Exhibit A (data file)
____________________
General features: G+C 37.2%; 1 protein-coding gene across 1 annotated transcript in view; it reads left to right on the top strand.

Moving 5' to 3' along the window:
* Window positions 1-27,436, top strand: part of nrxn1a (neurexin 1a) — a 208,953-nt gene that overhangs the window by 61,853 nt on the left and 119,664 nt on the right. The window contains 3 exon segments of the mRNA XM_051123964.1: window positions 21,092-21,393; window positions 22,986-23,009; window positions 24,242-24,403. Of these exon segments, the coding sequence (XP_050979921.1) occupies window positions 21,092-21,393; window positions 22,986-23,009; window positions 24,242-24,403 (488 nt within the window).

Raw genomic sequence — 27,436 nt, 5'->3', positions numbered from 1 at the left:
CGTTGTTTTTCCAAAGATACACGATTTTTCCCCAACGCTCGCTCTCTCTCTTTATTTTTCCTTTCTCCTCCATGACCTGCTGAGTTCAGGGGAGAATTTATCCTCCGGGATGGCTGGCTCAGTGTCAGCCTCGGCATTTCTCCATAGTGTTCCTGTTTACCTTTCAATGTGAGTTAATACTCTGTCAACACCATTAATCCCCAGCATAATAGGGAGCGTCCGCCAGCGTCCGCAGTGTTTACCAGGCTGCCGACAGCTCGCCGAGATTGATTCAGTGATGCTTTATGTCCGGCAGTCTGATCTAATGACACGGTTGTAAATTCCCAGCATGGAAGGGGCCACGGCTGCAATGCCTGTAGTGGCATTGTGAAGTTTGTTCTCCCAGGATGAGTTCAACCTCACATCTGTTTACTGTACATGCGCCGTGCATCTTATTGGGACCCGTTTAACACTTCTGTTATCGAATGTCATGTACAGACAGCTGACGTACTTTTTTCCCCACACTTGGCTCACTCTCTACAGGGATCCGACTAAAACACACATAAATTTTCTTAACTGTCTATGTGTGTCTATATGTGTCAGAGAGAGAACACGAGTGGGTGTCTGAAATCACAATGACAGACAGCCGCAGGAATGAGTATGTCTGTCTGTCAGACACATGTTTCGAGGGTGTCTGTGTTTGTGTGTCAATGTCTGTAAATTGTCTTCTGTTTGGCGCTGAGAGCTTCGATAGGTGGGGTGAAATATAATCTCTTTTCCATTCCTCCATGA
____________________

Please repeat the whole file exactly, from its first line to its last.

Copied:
General features: G+C 37.2%; 1 protein-coding gene across 1 annotated transcript in view; it reads left to right on the top strand.

Moving 5' to 3' along the window:
* Window positions 1-27,436, top strand: part of nrxn1a (neurexin 1a) — a 208,953-nt gene that overhangs the window by 61,853 nt on the left and 119,664 nt on the right. The window contains 3 exon segments of the mRNA XM_051123964.1: window positions 21,092-21,393; window positions 22,986-23,009; window positions 24,242-24,403. Of these exon segments, the coding sequence (XP_050979921.1) occupies window positions 21,092-21,393; window positions 22,986-23,009; window positions 24,242-24,403 (488 nt within the window).

Raw genomic sequence — 27,436 nt, 5'->3', positions numbered from 1 at the left:
CGTTGTTTTTCCAAAGATACACGATTTTTCCCCAACGCTCGCTCTCTCTCTTTATTTTTCCTTTCTCCTCCATGACCTGCTGAGTTCAGGGGAGAATTTATCCTCCGGGATGGCTGGCTCAGTGTCAGCCTCGGCATTTCTCCATAGTGTTCCTGTTTACCTTTCAATGTGAGTTAATACTCTGTCAACACCATTAATCCCCAGCATAATAGGGAGCGTCCGCCAGCGTCCGCAGTGTTTACCAGGCTGCCGACAGCTCGCCGAGATTGATTCAGTGATGCTTTATGTCCGGCAGTCTGATCTAATGACACGGTTGTAAATTCCCAGCATGGAAGGGGCCACGGCTGCAATGCCTGTAGTGGCATTGTGAAGTTTGTTCTCCCAGGATGAGTTCAACCTCACATCTGTTTACTGTACATGCGCCGTGCATCTTATTGGGACCCGTTTAACACTTCTGTTATCGAATGTCATGTACAGACAGCTGACGTACTTTTTTCCCCACACTTGGCTCACTCTCTACAGGGATCCGACTAAAACACACATAAATTTTCTTAACTGTCTATGTGTGTCTATATGTGTCAGAGAGAGAACACGAGTGGGTGTCTGAAATCACAATGACAGACAGCCGCAGGAATGAGTATGTCTGTCTGTCAGACACATGTTTCGAGGGTGTCTGTGTTTGTGTGTCAATGTCTGTAAATTGTCTTCTGTTTGGCGCTGAGAGCTTCGATAGGTGGGGTGAAATATAATCTCTTTTCCATTCCTCCATGA